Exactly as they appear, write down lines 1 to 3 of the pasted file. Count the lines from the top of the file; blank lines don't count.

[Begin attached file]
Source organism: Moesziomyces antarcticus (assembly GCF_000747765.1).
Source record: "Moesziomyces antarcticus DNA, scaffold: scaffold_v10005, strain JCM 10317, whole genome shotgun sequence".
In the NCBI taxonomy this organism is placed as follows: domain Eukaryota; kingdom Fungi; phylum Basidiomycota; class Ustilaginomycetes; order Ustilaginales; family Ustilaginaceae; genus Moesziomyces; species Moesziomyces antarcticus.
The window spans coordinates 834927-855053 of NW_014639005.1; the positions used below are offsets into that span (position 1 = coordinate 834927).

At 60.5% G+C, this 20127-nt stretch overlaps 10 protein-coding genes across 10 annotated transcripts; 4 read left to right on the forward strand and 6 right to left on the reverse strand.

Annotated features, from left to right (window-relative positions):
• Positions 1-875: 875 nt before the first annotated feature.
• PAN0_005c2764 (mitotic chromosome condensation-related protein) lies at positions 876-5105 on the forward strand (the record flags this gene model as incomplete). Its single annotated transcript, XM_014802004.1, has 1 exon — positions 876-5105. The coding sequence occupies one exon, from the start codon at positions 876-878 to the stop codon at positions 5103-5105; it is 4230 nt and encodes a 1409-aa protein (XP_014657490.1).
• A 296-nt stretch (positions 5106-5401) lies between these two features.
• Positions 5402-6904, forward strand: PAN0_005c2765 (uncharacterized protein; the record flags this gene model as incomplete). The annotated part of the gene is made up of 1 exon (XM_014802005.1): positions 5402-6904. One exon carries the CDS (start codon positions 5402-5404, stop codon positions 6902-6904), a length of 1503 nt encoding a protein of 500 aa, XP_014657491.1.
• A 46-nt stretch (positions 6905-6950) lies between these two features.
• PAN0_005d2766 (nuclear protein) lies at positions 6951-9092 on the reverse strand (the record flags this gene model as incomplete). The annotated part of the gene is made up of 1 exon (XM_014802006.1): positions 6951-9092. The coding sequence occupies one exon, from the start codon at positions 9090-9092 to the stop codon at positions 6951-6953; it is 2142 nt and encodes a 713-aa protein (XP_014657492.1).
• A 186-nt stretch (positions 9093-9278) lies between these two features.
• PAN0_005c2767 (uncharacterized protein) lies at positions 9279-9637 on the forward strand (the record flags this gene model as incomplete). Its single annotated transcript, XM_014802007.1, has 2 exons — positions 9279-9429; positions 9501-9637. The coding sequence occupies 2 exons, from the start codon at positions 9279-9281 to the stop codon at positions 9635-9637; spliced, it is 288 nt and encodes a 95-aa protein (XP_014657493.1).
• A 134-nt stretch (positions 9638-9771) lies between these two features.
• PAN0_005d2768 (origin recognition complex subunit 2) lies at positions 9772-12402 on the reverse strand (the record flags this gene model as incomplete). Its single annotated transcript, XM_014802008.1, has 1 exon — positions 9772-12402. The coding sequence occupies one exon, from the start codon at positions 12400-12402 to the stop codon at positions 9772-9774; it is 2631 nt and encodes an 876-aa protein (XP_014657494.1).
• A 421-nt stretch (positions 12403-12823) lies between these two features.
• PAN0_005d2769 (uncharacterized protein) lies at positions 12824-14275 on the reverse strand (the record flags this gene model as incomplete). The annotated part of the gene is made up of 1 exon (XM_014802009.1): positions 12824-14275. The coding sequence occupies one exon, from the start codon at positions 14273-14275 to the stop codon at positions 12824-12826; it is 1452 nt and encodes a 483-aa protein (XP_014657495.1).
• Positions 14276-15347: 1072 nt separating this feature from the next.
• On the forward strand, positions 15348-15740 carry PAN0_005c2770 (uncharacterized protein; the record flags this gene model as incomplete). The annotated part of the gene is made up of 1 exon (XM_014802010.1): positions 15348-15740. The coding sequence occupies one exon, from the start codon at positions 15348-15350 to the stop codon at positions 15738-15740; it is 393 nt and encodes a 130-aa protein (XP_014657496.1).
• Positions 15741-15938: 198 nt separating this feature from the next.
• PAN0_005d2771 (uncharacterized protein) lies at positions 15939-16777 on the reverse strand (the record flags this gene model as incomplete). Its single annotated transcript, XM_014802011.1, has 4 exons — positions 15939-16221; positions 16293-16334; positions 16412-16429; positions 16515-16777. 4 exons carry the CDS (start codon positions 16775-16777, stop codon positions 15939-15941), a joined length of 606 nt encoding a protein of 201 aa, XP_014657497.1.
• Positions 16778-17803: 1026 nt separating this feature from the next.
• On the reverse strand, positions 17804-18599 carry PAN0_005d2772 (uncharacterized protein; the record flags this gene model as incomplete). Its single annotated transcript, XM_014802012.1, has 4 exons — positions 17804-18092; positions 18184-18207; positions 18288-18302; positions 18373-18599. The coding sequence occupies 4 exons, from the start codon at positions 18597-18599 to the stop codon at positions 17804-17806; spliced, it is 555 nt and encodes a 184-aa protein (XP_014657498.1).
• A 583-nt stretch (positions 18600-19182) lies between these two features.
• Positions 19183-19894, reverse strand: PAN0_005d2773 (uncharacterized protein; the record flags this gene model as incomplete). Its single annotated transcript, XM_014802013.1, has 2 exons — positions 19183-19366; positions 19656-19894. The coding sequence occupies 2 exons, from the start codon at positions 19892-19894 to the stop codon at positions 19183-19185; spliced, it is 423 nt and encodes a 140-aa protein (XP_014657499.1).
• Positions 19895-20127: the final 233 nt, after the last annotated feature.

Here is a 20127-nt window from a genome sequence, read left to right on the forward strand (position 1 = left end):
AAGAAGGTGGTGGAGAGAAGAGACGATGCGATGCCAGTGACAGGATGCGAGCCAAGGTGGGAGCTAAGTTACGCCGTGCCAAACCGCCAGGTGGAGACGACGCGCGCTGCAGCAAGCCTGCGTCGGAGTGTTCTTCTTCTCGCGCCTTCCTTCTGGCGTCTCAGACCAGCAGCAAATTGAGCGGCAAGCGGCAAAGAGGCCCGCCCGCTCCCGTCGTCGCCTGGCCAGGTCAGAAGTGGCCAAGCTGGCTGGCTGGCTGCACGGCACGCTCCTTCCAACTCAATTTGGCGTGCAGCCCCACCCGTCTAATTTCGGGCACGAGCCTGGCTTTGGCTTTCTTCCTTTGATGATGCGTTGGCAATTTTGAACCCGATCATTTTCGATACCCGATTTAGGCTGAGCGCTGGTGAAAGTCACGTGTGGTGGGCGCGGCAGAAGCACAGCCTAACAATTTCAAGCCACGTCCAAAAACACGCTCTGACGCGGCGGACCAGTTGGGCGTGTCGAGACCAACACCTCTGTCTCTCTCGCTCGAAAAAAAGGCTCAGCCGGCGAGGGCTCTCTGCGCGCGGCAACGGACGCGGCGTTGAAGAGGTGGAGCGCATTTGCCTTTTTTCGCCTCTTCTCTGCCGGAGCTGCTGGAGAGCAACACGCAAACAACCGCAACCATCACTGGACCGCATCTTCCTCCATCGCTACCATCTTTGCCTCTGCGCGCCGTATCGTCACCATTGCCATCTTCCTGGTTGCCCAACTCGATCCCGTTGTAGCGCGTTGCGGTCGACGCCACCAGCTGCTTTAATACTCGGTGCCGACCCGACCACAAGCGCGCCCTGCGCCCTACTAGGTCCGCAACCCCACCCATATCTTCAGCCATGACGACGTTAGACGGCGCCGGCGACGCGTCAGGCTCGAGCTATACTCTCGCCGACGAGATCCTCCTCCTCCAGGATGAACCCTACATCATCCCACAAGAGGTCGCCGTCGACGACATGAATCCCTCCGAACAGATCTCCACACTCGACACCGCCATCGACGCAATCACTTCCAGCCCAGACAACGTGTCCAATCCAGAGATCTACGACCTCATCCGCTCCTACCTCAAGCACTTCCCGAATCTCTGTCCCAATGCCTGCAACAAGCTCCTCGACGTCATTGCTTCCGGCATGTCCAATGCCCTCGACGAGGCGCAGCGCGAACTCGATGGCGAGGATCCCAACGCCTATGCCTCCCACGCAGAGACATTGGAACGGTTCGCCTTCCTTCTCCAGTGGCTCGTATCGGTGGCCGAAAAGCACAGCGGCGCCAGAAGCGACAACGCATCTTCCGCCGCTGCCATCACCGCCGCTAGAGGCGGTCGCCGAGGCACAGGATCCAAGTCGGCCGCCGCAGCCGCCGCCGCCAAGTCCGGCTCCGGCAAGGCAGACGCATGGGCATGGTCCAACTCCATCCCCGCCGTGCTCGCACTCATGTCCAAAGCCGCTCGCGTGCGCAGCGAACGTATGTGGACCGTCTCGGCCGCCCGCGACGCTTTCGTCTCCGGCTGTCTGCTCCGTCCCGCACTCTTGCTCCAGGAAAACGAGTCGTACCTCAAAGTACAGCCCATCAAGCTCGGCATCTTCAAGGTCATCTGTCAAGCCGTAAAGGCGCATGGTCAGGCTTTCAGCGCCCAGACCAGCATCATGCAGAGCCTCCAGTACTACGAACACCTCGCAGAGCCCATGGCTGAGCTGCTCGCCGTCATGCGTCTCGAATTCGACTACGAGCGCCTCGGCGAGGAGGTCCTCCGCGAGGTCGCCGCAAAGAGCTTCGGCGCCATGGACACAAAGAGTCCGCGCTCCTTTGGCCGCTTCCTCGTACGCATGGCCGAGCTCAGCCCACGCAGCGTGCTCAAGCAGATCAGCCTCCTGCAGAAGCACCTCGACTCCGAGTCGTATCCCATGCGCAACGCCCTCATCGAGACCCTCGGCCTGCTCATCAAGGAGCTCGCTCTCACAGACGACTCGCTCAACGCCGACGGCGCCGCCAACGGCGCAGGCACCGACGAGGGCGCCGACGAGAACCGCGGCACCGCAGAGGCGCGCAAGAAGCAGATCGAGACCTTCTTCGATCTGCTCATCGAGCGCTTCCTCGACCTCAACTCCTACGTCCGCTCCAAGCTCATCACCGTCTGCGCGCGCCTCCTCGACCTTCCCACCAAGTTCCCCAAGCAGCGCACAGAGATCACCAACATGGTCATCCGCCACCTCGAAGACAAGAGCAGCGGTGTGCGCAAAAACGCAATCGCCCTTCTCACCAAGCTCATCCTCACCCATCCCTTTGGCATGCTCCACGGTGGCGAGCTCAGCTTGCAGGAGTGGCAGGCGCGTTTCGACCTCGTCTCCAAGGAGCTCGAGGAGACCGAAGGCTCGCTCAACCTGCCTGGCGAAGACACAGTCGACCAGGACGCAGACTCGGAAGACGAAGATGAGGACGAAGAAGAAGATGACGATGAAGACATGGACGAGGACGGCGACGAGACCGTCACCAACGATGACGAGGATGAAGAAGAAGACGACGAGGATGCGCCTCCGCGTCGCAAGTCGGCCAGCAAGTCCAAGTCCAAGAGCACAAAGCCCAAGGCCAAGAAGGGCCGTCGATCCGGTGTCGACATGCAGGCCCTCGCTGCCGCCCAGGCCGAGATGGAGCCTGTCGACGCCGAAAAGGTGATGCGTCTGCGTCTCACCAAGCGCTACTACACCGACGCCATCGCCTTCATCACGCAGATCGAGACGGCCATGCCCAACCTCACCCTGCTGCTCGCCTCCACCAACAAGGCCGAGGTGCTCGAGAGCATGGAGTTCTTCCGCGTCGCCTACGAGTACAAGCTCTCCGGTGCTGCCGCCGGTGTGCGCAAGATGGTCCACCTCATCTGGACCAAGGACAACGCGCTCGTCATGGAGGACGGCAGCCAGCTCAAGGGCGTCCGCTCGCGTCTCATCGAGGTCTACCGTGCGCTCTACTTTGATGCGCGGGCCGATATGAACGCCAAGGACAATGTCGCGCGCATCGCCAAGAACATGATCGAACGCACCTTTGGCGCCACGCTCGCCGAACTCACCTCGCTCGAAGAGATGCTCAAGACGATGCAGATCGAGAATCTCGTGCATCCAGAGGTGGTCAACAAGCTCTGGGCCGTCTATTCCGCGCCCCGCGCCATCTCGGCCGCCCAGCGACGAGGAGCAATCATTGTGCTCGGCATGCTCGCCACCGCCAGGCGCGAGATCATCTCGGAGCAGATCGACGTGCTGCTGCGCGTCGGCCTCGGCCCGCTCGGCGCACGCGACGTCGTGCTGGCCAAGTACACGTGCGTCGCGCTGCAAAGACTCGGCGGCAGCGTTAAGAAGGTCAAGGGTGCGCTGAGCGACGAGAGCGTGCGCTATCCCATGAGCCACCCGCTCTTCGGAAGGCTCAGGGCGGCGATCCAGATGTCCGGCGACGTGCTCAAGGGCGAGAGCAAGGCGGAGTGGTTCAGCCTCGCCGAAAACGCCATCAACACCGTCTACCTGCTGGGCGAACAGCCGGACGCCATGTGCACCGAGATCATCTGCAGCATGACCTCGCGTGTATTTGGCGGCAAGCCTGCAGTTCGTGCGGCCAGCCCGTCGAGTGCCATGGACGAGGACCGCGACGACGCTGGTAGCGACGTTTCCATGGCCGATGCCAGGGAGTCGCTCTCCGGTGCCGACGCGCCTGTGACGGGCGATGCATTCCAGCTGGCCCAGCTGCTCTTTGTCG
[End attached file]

Source organism: Moesziomyces antarcticus (assembly GCF_000747765.1).
Source record: "Moesziomyces antarcticus DNA, scaffold: scaffold_v10005, strain JCM 10317, whole genome shotgun sequence".
In the NCBI taxonomy this organism is placed as follows: domain Eukaryota; kingdom Fungi; phylum Basidiomycota; class Ustilaginomycetes; order Ustilaginales; family Ustilaginaceae; genus Moesziomyces; species Moesziomyces antarcticus.